More food for thought: ecologists have found that pathologies/anomalies may not occur from only one toxin, but multiple toxins combined often do produce a problem. This is reason enough to reduce exposure to as many toxins as possible from as many sources as possible.

      Posted by Di | April 13, 2012, 9:43 AM
  13. Yes, the beer caps in glass beer bottles undoubtedly are lined with BPA as well, so you will not be avoiding BPA by choosing a glass beer bottle, just as you won’t be avoiding BPA by choosing a glass jar of tomatoes, as the metal lids are always lined with BPA. I have seen a few cans of tuna and beans which are in bpa free cans, but they most likely use BPA’s cousin, BPS, which recent study found is almost as bad as BPA, and actually stays in your body longer, so I don’t think that will be a long term solution to the problem. If you want a truely BPA free beer you can always buy a Chimey Trappist beer, which is glass bottle with a cork. They taste really good, but are pretty expensive.

    Posted by Michael Fons | March 6, 2013, 10:00 PM
    • Bottled beers and glass jars are rarely stored on their sides so their contents rarely come into comtact with the caps/lids for any appreciable lenght of time and obviously their surface areas are much smaller…

      Posted by HarveyMushman | July 15, 2014, 10:25 PM
  14. I think beer kegs are generally stainless steel, doubtful that they have the liner, unlike aluminum cans. Regards the bottle cap liners, it’s always in the top, it is not interacting that often with the product. I have observed my share of beer drinkers, obviously something is affecting them, . . . , oh no! ;-)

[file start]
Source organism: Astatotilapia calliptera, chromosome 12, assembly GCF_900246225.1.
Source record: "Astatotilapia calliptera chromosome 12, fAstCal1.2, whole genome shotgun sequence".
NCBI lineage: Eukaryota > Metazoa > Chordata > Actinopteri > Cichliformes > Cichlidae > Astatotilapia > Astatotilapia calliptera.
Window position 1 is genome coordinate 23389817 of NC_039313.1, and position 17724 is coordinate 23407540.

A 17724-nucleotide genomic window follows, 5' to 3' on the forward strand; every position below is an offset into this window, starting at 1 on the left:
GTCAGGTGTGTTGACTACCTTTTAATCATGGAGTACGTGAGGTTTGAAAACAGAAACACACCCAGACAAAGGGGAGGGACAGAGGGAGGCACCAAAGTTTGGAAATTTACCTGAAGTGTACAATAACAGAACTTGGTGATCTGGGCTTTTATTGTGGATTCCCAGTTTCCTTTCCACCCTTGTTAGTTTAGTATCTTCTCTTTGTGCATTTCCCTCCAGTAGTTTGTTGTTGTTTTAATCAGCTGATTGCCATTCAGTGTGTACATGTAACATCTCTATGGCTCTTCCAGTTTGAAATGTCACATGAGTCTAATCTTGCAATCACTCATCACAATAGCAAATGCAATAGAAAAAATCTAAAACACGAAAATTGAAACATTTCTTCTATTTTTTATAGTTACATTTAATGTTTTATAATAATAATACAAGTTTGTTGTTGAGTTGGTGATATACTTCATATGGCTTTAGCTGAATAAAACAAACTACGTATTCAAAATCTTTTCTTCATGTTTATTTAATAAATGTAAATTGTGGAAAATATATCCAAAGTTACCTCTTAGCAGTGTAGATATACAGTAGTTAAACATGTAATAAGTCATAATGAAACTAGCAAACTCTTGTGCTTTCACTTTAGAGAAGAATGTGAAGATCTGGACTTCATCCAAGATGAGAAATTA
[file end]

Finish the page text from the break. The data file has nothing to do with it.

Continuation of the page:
Posted by Steve | August 16, 2013, 6:36 AM
  15. The real problem with BPA free can liners and plastic bottles is they are just discovering that even the alternatives leach estrogen like chemicals…

    Posted by HarveyMushman | July 16, 2014, 1:35 AM
  16. For beer, what is wrong with using polyethylene such as in water bottles (PETE or recycle code “1”)? That is the same plastic used in lemon juice bottles.

    Posted by Angel Jimenez | December 21, 2014, 6:55 AM
  17. I think that someone, here or at a similar post, mentioned this before in that bottle cap liners consist of BPA material as well. We’re screwed either way:(

    Posted by Mark Tuomisto | February 1, 2015, 11:49 AM
  18. I am concerned about the long term, and cumulative effects, of BPA. Unfortunately for me my favorite Hefeweizen is Golden Road, and it comes in cans. Sad to say, but for me, having personally dealt with head and neck cancer, I’ll stick with glass bottles.

    Posted by kapitall | October 21, 2015, 8:29 PM


  1. […] low-sodium when possible but there isn’t usually a low-BPA option. (Aside: Did you know that even beer cans are lined with this stuff?) In addition, we are definitely ingesting pesticides. We get an organic produce box every two weeks […]

  2. […] beer cans contain BPA? Unfortunately the answer is practically always […]

  3. […] 4 Fledgling Brewer, “Liner Notes: Is BPA in Beer Cans a Cause for Concern?” http://www.fledglingbrewer.com/rants/liner-notes-is-bpa-in-beer-cans-a-cause-for-concern/ 5 CATI Tech Notes, “Canned Beer Vs Bottled Beer : Can SolidWorks Sustainability help?” by Rajat […]

  4. […] http://www.fledglingbrewer.com/rants/liner-notes-is-bpa-in-beer-cans-a-cause-for-concern/ […]

Post a comment

Join the AHA

Join the American Homebrewers Association